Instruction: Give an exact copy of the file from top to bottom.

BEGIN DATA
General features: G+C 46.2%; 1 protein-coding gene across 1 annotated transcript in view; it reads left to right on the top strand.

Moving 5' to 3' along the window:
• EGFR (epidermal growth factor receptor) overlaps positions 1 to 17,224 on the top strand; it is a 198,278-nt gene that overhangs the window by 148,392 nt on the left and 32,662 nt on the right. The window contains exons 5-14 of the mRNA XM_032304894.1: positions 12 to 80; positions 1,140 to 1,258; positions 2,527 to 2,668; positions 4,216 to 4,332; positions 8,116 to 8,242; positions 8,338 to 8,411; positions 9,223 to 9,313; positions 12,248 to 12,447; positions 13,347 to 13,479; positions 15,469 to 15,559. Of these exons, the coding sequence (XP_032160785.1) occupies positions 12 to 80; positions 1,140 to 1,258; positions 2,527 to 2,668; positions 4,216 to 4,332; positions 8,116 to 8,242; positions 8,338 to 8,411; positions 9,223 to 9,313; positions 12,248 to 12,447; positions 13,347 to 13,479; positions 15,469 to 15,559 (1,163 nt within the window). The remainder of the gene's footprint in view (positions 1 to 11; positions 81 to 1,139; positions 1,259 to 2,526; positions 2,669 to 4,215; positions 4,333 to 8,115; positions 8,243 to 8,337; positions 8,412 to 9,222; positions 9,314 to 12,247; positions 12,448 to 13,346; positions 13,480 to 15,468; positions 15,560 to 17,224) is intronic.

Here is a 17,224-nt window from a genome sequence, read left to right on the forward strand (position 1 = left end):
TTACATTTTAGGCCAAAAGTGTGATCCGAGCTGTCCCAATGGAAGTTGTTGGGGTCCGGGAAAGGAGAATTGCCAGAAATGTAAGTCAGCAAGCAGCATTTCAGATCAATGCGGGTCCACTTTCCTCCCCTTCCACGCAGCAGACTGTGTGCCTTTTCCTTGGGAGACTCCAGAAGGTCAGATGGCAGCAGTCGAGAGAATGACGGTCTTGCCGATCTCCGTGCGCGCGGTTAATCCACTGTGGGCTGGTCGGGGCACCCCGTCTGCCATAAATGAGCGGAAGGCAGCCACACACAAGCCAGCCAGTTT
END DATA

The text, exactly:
General features: G+C 46.2%; 1 protein-coding gene across 1 annotated transcript in view; it reads left to right on the top strand.

Moving 5' to 3' along the window:
• EGFR (epidermal growth factor receptor) overlaps positions 1 to 17,224 on the top strand; it is a 198,278-nt gene that overhangs the window by 148,392 nt on the left and 32,662 nt on the right. The window contains exons 5-14 of the mRNA XM_032304894.1: positions 12 to 80; positions 1,140 to 1,258; positions 2,527 to 2,668; positions 4,216 to 4,332; positions 8,116 to 8,242; positions 8,338 to 8,411; positions 9,223 to 9,313; positions 12,248 to 12,447; positions 13,347 to 13,479; positions 15,469 to 15,559. Of these exons, the coding sequence (XP_032160785.1) occupies positions 12 to 80; positions 1,140 to 1,258; positions 2,527 to 2,668; positions 4,216 to 4,332; positions 8,116 to 8,242; positions 8,338 to 8,411; positions 9,223 to 9,313; positions 12,248 to 12,447; positions 13,347 to 13,479; positions 15,469 to 15,559 (1,163 nt within the window). The remainder of the gene's footprint in view (positions 1 to 11; positions 81 to 1,139; positions 1,259 to 2,526; positions 2,669 to 4,215; positions 4,333 to 8,115; positions 8,243 to 8,337; positions 8,412 to 9,222; positions 9,314 to 12,247; positions 12,448 to 13,346; positions 13,480 to 15,468; positions 15,560 to 17,224) is intronic.

Here is a 17,224-nt window from a genome sequence, read left to right on the forward strand (position 1 = left end):
TTACATTTTAGGCCAAAAGTGTGATCCGAGCTGTCCCAATGGAAGTTGTTGGGGTCCGGGAAAGGAGAATTGCCAGAAATGTAAGTCAGCAAGCAGCATTTCAGATCAATGCGGGTCCACTTTCCTCCCCTTCCACGCAGCAGACTGTGTGCCTTTTCCTTGGGAGACTCCAGAAGGTCAGATGGCAGCAGTCGAGAGAATGACGGTCTTGCCGATCTCCGTGCGCGCGGTTAATCCACTGTGGGCTGGTCGGGGCACCCCGTCTGCCATAAATGAGCGGAAGGCAGCCACACACAAGCCAGCCAGTTT